In conversation: Joan Nelson and Emily Mae Smith

Emily Mae Smith: How do you prefer to be called as someone who does what you do—An artist? A painter? Another word? For some people it's a very political question, and for others it elicits nary a thought. It's one that I have dealt with. I am wondering where you fall on that topic.

Joan Nelson: I usually go with painter. 

EMS: Some people write about your work having an historical relationship with German Romanticism, the 19th century, the Hudson River School, and the like. I'm from the American Southwest so I first thought of your work in the historical context of American Transcendental Painting, which was happening in the West and Southwest, as well as the East, and which was more of a 20th century phenomenon, and includes non-objective art. Who do you see as kin? I saw that you are from California so I wondered about that. Perhaps there are some surprising figures that you like which people had not thought to relate with your work.

Joan Nelson, Untitled, 2021

JN: Growing up in Manhattan Beach, CA in the 60s, we had family friends who had a big painting of a horse emerging through eucalyptus or willow branches in dappled sunlight. It was in the California Impressionist style. I think it was the first time I had a relationship with a painting. I loved it so much. I was about ten years old.

“Painting can be very amusing and joyful. Being forgetful opens up wonderful opportunities to glory in the moment of discovery.”
—Joan Nelson

Ernst Haeckel is important to me. I’ve done lots of copies of his work and I love the intricacies of Diatoms. The regularity of systems in the natural world helps me to clarify other order that occurs in nature like the sea or cloud forms, for example. By keeping in mind that there is a place for order, I can hopefully remember to fight my urge to order things that should be random. I wish to make the subject feel “natural” and that often means not neatly patterned/structured. Thinking about the concept of “natural” plays a big part in my work. Traditional depth perception techniques are something I have to consciously think about because they are still not second-nature to me. Conscious thought has to insert itself into the feeling-based sort of painting I do. Rocks and mountains have a specific form, but I struggle to remember what that is while in the act of working. Often I find myself asking, “wait, what do clouds/mountains/water/etc look like?” There are so many natural and geophysical tropes and they don’t come naturally to me. It’s just so funny. Painting can be very amusing and joyful. Being forgetful opens up wonderful opportunities to glory in the moment of discovery.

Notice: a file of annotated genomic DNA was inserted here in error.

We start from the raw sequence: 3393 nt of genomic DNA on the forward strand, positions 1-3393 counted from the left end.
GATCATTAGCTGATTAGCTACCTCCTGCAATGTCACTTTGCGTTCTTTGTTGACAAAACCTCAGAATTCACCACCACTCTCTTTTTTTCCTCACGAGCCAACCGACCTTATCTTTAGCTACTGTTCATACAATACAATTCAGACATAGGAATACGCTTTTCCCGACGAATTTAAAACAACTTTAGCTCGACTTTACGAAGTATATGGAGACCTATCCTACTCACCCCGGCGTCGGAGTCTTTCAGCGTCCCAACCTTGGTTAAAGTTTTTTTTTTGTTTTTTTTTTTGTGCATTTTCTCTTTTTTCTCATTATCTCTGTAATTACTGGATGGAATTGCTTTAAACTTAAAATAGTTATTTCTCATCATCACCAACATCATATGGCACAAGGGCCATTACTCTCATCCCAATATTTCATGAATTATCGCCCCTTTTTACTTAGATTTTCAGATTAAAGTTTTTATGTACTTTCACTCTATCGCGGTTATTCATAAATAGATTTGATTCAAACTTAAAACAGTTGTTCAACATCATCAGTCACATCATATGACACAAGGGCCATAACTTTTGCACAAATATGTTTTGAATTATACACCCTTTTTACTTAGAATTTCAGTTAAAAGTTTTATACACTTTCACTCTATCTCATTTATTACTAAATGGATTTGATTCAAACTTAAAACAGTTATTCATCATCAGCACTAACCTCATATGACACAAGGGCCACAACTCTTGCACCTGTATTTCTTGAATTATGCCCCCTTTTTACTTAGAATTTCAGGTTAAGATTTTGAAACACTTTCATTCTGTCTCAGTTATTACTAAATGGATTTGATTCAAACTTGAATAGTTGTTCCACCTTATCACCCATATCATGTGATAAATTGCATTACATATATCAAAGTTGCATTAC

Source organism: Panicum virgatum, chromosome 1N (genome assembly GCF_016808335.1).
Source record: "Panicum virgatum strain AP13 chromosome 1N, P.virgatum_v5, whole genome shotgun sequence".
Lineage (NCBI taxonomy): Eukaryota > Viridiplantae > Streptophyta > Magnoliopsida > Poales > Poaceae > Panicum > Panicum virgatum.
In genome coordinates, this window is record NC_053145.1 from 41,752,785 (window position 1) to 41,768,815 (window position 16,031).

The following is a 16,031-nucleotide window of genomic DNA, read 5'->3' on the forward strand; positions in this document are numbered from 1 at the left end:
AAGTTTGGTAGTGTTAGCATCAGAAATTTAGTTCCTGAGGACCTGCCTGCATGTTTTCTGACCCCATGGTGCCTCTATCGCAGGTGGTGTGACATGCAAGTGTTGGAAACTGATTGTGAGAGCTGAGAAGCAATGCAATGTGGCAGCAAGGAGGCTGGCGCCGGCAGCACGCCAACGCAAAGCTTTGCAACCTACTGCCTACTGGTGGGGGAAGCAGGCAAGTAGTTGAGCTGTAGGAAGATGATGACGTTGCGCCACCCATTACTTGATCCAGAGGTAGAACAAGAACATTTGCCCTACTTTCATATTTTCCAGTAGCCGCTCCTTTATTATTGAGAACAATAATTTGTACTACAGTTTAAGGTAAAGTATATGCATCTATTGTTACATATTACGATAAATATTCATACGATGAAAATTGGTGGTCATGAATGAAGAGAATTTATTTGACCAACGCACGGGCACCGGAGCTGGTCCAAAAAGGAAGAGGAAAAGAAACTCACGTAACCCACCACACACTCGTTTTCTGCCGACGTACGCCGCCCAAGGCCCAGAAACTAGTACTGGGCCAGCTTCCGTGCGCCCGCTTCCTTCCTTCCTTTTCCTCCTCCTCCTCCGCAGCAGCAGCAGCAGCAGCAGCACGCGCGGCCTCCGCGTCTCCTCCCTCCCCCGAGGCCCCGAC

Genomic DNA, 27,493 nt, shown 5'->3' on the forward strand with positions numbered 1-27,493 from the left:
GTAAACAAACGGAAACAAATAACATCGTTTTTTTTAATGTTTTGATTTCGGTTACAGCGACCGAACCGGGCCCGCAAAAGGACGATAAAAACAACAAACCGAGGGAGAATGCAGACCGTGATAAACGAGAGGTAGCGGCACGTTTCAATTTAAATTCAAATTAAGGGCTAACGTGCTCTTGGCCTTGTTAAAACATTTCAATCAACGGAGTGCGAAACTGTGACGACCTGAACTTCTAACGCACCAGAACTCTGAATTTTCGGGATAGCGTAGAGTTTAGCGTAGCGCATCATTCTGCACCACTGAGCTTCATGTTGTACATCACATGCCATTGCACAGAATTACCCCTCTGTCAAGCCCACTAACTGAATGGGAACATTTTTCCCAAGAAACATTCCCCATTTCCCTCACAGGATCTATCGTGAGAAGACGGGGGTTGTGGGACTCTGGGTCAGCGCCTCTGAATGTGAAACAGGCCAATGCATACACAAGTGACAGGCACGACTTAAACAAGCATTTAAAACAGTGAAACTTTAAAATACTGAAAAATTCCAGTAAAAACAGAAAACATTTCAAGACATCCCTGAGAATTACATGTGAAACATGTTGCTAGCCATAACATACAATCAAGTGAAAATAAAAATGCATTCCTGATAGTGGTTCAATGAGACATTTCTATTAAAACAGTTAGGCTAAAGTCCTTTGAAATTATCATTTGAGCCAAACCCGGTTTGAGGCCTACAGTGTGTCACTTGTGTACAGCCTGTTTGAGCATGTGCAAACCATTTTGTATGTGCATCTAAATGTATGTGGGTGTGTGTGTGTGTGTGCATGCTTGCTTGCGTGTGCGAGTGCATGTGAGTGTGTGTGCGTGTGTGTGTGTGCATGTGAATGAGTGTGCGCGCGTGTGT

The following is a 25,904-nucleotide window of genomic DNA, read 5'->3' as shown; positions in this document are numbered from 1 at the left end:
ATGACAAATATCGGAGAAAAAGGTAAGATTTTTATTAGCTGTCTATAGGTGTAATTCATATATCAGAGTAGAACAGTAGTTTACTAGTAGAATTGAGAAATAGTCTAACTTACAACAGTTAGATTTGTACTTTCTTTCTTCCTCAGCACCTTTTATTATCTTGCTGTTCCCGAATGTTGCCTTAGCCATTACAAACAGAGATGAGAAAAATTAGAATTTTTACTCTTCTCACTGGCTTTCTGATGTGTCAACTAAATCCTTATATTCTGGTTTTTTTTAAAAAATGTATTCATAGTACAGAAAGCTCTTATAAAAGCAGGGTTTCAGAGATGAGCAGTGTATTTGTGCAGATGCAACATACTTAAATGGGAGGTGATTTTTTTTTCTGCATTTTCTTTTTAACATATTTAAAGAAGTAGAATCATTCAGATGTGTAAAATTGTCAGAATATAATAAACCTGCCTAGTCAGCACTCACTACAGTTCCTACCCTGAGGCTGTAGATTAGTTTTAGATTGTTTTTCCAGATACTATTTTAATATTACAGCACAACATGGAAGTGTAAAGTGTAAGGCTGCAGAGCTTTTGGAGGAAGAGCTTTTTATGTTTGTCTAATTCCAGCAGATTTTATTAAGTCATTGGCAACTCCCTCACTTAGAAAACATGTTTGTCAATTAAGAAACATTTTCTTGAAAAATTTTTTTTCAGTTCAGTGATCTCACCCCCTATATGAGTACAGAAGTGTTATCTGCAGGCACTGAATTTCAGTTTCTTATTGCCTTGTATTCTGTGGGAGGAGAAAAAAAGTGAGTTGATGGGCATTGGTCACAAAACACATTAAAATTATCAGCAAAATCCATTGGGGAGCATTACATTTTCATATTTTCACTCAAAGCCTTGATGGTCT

Joan Nelson, Untitled, 2019

EMS: How much does reference versus imagination figure into your work? Has that changed over time? I was recently in upstate New York and saw an incredible mist in the landscape while I was thinking about your work, but I thought it was more life imitating art. Your work somehow created a frame of reference for me to see that mist, otherwise I might not have noticed it.

“By keeping in mind that there is a place for order, I can hopefully remember to fight my urge to order things that should be random.”
—Joan Nelson

JN: I’m so happy I helped you in mist observation! Reference to something I’ve seen can get the ball rolling, but if I’m too true to the reference, I get frustrated. I’ll never be able to replicate the magic that happens when I feel that nearly nauseous feeling from experiencing extreme beauty. I force myself to put the reference away and jump over the cliff at some point, and rely only on my imagination for better or worse.

EMS: Your range of materials and techniques is so interesting. In the current presentation at Frieze there are paintings on wood, paper, and plexiglass. You use so many kinds of material and application techniques to paint. You even work in reverse on the back of a surface and present it from the front. It's extremely rare to see a painter using this variety and working in an objective or even semi-objective manner. This incredible amount of laying, both conceptual and technical, is one of the things that really excites me as a painter about your work. How did you arrive at these processes? I would love to hear about your journey in any depth you want to reveal.

Joan Nelson, Untitled, 2021